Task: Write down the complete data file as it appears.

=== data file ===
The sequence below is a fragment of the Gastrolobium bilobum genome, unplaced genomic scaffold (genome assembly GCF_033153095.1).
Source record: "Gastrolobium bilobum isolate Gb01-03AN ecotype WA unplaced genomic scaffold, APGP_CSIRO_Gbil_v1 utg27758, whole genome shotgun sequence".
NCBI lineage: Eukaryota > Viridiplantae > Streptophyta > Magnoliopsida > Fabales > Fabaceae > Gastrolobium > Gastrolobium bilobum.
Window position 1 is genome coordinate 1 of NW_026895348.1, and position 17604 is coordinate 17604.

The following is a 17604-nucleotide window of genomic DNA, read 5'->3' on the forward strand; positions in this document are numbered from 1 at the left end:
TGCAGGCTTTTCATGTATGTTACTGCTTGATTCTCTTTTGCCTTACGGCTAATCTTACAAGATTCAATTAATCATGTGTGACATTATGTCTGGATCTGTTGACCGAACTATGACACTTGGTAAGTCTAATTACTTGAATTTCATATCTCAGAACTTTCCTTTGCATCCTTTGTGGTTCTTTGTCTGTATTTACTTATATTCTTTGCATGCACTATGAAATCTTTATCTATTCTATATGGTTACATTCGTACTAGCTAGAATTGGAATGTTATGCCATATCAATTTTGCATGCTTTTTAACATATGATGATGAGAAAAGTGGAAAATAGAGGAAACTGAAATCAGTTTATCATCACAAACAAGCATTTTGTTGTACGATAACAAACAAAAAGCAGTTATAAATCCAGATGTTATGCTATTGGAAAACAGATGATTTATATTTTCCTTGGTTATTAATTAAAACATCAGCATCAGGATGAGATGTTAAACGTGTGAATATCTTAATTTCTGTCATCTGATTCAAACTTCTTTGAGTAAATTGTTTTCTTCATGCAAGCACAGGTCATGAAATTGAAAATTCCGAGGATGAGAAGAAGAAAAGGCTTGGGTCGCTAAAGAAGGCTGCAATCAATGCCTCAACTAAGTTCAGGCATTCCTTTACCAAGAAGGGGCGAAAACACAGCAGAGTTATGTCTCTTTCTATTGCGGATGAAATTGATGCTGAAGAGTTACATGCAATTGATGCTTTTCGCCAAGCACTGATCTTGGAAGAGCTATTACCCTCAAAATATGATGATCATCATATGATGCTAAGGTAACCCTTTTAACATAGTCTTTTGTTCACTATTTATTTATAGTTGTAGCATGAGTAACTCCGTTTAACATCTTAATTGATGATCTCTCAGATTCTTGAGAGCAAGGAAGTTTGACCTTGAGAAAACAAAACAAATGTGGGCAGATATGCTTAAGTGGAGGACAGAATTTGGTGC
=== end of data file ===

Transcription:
The sequence below is a fragment of the Gastrolobium bilobum genome, unplaced genomic scaffold (genome assembly GCF_033153095.1).
Source record: "Gastrolobium bilobum isolate Gb01-03AN ecotype WA unplaced genomic scaffold, APGP_CSIRO_Gbil_v1 utg27758, whole genome shotgun sequence".
NCBI lineage: Eukaryota > Viridiplantae > Streptophyta > Magnoliopsida > Fabales > Fabaceae > Gastrolobium > Gastrolobium bilobum.
Window position 1 is genome coordinate 1 of NW_026895348.1, and position 17604 is coordinate 17604.

The following is a 17604-nucleotide window of genomic DNA, read 5'->3' on the forward strand; positions in this document are numbered from 1 at the left end:
TGCAGGCTTTTCATGTATGTTACTGCTTGATTCTCTTTTGCCTTACGGCTAATCTTACAAGATTCAATTAATCATGTGTGACATTATGTCTGGATCTGTTGACCGAACTATGACACTTGGTAAGTCTAATTACTTGAATTTCATATCTCAGAACTTTCCTTTGCATCCTTTGTGGTTCTTTGTCTGTATTTACTTATATTCTTTGCATGCACTATGAAATCTTTATCTATTCTATATGGTTACATTCGTACTAGCTAGAATTGGAATGTTATGCCATATCAATTTTGCATGCTTTTTAACATATGATGATGAGAAAAGTGGAAAATAGAGGAAACTGAAATCAGTTTATCATCACAAACAAGCATTTTGTTGTACGATAACAAACAAAAAGCAGTTATAAATCCAGATGTTATGCTATTGGAAAACAGATGATTTATATTTTCCTTGGTTATTAATTAAAACATCAGCATCAGGATGAGATGTTAAACGTGTGAATATCTTAATTTCTGTCATCTGATTCAAACTTCTTTGAGTAAATTGTTTTCTTCATGCAAGCACAGGTCATGAAATTGAAAATTCCGAGGATGAGAAGAAGAAAAGGCTTGGGTCGCTAAAGAAGGCTGCAATCAATGCCTCAACTAAGTTCAGGCATTCCTTTACCAAGAAGGGGCGAAAACACAGCAGAGTTATGTCTCTTTCTATTGCGGATGAAATTGATGCTGAAGAGTTACATGCAATTGATGCTTTTCGCCAAGCACTGATCTTGGAAGAGCTATTACCCTCAAAATATGATGATCATCATATGATGCTAAGGTAACCCTTTTAACATAGTCTTTTGTTCACTATTTATTTATAGTTGTAGCATGAGTAACTCCGTTTAACATCTTAATTGATGATCTCTCAGATTCTTGAGAGCAAGGAAGTTTGACCTTGAGAAAACAAAACAAATGTGGGCAGATATGCTTAAGTGGAGGACAGAATTTGGTGC